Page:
How Are New Excise Taxes Levied Under the Inflation Reduction Act Likely to Impact SPACs?

19 October 2022 Foley Ignite Blog
Author(s): Louis Lehot

As if we were not in a deep winter already in market conditions, Special Purpose Acquisition Companies (SPACs) are now facing a significant new hurdle.  This is because the recently enacted Inflation Reduction Act (IRA) included a 1% excise tax that could be levied on stock repurchases or buybacks.  This applies to publicly traded companies who repurchase their stock from shareholders and goes into effect after December 31, 2022.

So, how will this excise tax included in the IRA impact SPACs? Redemption rights are ubiquitous to nearly all SPACs.  Shareholders have the ability require the SPAC to repurchase their shares prior to the merger in what is known as a redemption right, essentially getting their money back.  There are two possible scenarios in which redemption rights come into play.  First, they can be exercised by the shareholders themselves because they are pulling out of the transaction, or second, they can be triggered because the SPAC did not find a target with which to merge.

Redemption rights are an attractive feature of SPACs as they reduce risk for investors, basically giving them something close to a money-back guarantee if they aren’t satisfied with the acquisition target or if a deal falls through. They are also exercised at a high rate.  According to a study published in the Yale Journal on Regulation, the mean redemption rate among the SPAC deals in their study was 58% and the median rate was 73%.  In some recent de-SPAC shareholder votes, we have seen SPAC shareholders redeeming greater than 90% of their holdings.

While these redemption rights are different from a typical buyback situation, it might be wise to prepare now as if this Inflation Reduction Act provision will apply to SPACs.  There are still many unknowns, but there is speculation that it could be more of an issue for SPACs that do not complete a merger and redemption rights are triggered. The tax could possibly also apply to foreign SPACs who merge with US-based companies in order to domesticate.

There will certainly need to be more clarity from the Internal Revenue Service on the application of the excise tax to SPAC redemptions. So, until there is relief from the IRS and the high level of redemption rates, SPAC promoters should be prepared to face this excise tax in the new year.

This blog is made available by Foley & Lardner LLP (“Foley” or “the Firm”) for informational purposes only. It is not meant to convey the Firm’s legal position on behalf of any client, nor is it intended to convey specific legal advice. Any opinions expressed in this article do not necessarily reflect the views of Foley & Lardner LLP, its partners, or its clients. Accordingly, do not act upon this information without seeking counsel from a licensed attorney. This blog is not intended to create, and receipt of it does not constitute, an attorney-client relationship. Communicating with Foley through this website by email, blog post, or otherwise, does not create an attorney-client relationship for any legal matter. Therefore, any communication or material you transmit to Foley through this blog, whether by email, blog post or any other manner, will not be treated as confidential or proprietary. The information on this blog is published “AS IS” and is not guaranteed to be complete, accurate, and or up-to-date. Foley makes no representations or warranties of any kind, express or implied, as to the operation or content of the site. Foley expressly disclaims all other guarantees, warranties, conditions and representations of any kind, either express or implied, whether arising under any statute, law, commercial use or otherwise, including implied warranties of merchantability, fitness for a particular purpose, title and non-infringement. In no event shall Foley or any of its partners, officers, employees, agents or affiliates be liable, directly or indirectly, under any theory of law (contract, tort, negligence or otherwise), to you or anyone else, for any claims, losses or damages, direct, indirect special, incidental, punitive or consequential, resulting from or occasioned by the creation, use of or reliance on this site (including information and other content) or any third party websites or the information, resources or material accessed through any such websites. In some jurisdictions, the contents of this blog may be considered Attorney Advertising. If applicable, please note that prior results do not guarantee a similar outcome. Photographs are for dramatization purposes only and may include models. Likenesses do not necessarily imply current client, partnership or employee status.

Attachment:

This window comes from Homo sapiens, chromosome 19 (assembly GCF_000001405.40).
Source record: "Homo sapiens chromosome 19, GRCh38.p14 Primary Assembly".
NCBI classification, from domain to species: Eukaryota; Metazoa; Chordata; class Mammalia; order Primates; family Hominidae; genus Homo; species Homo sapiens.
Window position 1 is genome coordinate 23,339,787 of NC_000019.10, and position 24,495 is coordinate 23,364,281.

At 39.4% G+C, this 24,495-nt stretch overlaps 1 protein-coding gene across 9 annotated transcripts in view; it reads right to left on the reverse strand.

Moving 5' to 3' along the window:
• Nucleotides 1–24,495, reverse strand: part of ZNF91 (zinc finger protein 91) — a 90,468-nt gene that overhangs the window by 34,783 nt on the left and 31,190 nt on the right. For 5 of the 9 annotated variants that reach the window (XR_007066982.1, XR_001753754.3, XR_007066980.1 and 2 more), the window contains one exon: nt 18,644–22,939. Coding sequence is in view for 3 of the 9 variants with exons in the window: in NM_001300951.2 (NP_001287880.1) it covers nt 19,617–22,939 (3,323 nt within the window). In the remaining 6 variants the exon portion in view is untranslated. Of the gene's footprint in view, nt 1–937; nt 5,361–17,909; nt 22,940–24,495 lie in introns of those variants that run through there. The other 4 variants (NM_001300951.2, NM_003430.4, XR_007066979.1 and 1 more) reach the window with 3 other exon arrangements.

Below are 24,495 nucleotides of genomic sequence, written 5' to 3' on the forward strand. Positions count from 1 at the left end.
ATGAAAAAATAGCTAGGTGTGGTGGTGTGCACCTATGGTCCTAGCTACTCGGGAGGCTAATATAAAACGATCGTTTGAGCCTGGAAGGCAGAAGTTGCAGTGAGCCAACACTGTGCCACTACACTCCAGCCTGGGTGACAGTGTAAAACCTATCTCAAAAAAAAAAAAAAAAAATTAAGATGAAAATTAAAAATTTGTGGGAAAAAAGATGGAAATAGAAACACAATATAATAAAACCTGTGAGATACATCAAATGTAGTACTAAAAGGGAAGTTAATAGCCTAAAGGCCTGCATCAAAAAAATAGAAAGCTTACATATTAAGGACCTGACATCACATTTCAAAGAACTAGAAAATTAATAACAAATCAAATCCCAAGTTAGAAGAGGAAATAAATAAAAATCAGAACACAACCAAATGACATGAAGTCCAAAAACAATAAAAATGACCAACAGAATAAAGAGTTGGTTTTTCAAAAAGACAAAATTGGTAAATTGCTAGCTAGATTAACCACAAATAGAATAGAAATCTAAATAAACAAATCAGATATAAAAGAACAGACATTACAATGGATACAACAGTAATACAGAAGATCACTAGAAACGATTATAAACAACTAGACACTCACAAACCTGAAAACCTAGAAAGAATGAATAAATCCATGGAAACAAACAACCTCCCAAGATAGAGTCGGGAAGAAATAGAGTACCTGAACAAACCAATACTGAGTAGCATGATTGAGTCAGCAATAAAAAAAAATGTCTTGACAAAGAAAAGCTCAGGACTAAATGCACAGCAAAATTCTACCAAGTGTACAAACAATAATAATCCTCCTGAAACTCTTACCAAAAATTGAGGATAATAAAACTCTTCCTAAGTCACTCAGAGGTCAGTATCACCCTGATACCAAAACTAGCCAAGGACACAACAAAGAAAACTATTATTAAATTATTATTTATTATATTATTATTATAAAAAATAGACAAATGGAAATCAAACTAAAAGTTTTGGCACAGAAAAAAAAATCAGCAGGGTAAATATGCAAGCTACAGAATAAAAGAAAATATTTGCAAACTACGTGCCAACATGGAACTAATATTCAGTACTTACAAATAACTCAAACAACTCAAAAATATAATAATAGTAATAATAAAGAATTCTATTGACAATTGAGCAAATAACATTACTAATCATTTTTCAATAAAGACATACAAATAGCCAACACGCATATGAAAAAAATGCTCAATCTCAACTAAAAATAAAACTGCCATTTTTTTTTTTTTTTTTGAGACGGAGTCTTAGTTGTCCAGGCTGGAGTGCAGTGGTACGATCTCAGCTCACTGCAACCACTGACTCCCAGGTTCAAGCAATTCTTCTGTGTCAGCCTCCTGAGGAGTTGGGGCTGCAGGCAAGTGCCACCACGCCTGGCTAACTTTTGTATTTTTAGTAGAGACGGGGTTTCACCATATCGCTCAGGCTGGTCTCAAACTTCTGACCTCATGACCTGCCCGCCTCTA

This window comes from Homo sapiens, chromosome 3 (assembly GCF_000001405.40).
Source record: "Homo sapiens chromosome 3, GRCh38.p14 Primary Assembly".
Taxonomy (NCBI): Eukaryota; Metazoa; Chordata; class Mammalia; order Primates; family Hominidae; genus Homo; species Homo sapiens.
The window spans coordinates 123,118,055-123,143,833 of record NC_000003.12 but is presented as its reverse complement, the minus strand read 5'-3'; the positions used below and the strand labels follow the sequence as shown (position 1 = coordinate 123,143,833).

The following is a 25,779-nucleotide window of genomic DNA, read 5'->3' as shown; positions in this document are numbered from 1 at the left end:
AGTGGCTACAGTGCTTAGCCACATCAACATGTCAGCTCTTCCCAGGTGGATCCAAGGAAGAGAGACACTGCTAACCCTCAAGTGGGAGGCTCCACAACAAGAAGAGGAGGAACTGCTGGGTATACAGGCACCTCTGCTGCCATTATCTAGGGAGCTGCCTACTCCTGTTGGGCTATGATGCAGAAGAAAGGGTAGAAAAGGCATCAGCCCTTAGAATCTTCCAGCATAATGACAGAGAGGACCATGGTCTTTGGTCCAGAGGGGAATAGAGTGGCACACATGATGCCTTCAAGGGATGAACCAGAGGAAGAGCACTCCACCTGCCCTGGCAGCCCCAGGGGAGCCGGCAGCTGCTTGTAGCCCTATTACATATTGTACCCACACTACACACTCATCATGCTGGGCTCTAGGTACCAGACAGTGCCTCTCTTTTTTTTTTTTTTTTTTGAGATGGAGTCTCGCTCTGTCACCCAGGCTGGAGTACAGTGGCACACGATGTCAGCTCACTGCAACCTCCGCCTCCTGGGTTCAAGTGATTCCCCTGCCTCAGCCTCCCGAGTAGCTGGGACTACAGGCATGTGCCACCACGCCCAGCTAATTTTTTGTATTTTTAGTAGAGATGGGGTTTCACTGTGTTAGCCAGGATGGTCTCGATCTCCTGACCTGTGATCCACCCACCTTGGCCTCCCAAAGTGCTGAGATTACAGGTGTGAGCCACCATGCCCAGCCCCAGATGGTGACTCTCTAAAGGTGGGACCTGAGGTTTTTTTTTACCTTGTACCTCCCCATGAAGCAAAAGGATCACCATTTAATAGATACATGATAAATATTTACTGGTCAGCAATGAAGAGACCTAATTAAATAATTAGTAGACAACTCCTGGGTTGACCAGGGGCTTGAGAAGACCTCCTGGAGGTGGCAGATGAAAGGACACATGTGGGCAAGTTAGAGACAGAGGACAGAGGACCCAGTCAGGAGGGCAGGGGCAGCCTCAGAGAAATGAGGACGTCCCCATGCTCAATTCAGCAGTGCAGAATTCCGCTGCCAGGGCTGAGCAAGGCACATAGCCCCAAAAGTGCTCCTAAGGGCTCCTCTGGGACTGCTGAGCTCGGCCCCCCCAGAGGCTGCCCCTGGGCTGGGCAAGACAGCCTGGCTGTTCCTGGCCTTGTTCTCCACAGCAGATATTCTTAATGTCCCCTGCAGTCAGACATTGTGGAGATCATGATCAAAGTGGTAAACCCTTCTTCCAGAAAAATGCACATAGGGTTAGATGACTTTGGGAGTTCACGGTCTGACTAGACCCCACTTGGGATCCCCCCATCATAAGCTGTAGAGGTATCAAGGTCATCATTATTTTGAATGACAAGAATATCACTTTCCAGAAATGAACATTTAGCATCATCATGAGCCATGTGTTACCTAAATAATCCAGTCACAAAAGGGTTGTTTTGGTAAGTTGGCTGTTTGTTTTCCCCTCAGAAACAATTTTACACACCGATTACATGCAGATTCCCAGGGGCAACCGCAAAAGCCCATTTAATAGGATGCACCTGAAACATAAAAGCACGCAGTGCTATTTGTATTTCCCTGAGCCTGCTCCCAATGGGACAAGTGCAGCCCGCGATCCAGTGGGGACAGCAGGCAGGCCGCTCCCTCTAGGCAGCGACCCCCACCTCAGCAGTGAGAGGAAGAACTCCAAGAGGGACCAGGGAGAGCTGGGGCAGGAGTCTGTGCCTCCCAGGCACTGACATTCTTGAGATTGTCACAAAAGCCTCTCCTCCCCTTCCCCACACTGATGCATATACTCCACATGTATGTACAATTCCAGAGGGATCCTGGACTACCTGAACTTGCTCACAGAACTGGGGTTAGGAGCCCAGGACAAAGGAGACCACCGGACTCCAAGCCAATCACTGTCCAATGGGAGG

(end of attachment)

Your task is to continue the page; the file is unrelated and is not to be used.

Related Services